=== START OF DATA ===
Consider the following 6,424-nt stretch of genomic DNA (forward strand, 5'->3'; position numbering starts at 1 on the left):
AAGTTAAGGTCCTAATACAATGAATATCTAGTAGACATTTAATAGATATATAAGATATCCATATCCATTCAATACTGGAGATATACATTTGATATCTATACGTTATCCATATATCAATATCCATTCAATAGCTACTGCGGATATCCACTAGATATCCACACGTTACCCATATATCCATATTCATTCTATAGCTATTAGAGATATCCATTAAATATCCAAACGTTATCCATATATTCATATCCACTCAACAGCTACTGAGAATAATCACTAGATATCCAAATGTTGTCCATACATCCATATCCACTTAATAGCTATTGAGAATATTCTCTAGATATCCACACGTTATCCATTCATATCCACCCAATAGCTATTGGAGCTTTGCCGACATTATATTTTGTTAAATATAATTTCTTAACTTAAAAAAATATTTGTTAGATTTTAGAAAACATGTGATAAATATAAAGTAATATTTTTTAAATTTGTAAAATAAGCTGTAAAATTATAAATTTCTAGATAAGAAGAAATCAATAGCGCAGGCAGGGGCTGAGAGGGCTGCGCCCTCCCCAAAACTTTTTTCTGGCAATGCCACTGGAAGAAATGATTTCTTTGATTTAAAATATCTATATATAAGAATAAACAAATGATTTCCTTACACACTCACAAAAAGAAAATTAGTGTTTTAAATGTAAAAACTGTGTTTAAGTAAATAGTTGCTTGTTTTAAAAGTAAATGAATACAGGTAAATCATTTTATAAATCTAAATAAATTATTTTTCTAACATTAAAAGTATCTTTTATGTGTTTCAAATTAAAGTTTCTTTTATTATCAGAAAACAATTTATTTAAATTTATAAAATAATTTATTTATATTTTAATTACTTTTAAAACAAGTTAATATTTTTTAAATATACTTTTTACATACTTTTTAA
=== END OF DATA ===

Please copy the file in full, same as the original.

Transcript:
Consider the following 6,424-nt stretch of genomic DNA (forward strand, 5'->3'; position numbering starts at 1 on the left):
AAGTTAAGGTCCTAATACAATGAATATCTAGTAGACATTTAATAGATATATAAGATATCCATATCCATTCAATACTGGAGATATACATTTGATATCTATACGTTATCCATATATCAATATCCATTCAATAGCTACTGCGGATATCCACTAGATATCCACACGTTACCCATATATCCATATTCATTCTATAGCTATTAGAGATATCCATTAAATATCCAAACGTTATCCATATATTCATATCCACTCAACAGCTACTGAGAATAATCACTAGATATCCAAATGTTGTCCATACATCCATATCCACTTAATAGCTATTGAGAATATTCTCTAGATATCCACACGTTATCCATTCATATCCACCCAATAGCTATTGGAGCTTTGCCGACATTATATTTTGTTAAATATAATTTCTTAACTTAAAAAAATATTTGTTAGATTTTAGAAAACATGTGATAAATATAAAGTAATATTTTTTAAATTTGTAAAATAAGCTGTAAAATTATAAATTTCTAGATAAGAAGAAATCAATAGCGCAGGCAGGGGCTGAGAGGGCTGCGCCCTCCCCAAAACTTTTTTCTGGCAATGCCACTGGAAGAAATGATTTCTTTGATTTAAAATATCTATATATAAGAATAAACAAATGATTTCCTTACACACTCACAAAAAGAAAATTAGTGTTTTAAATGTAAAAACTGTGTTTAAGTAAATAGTTGCTTGTTTTAAAAGTAAATGAATACAGGTAAATCATTTTATAAATCTAAATAAATTATTTTTCTAACATTAAAAGTATCTTTTATGTGTTTCAAATTAAAGTTTCTTTTATTATCAGAAAACAATTTATTTAAATTTATAAAATAATTTATTTATATTTTAATTACTTTTAAAACAAGTTAATATTTTTTAAATATACTTTTTACATACTTTTTAA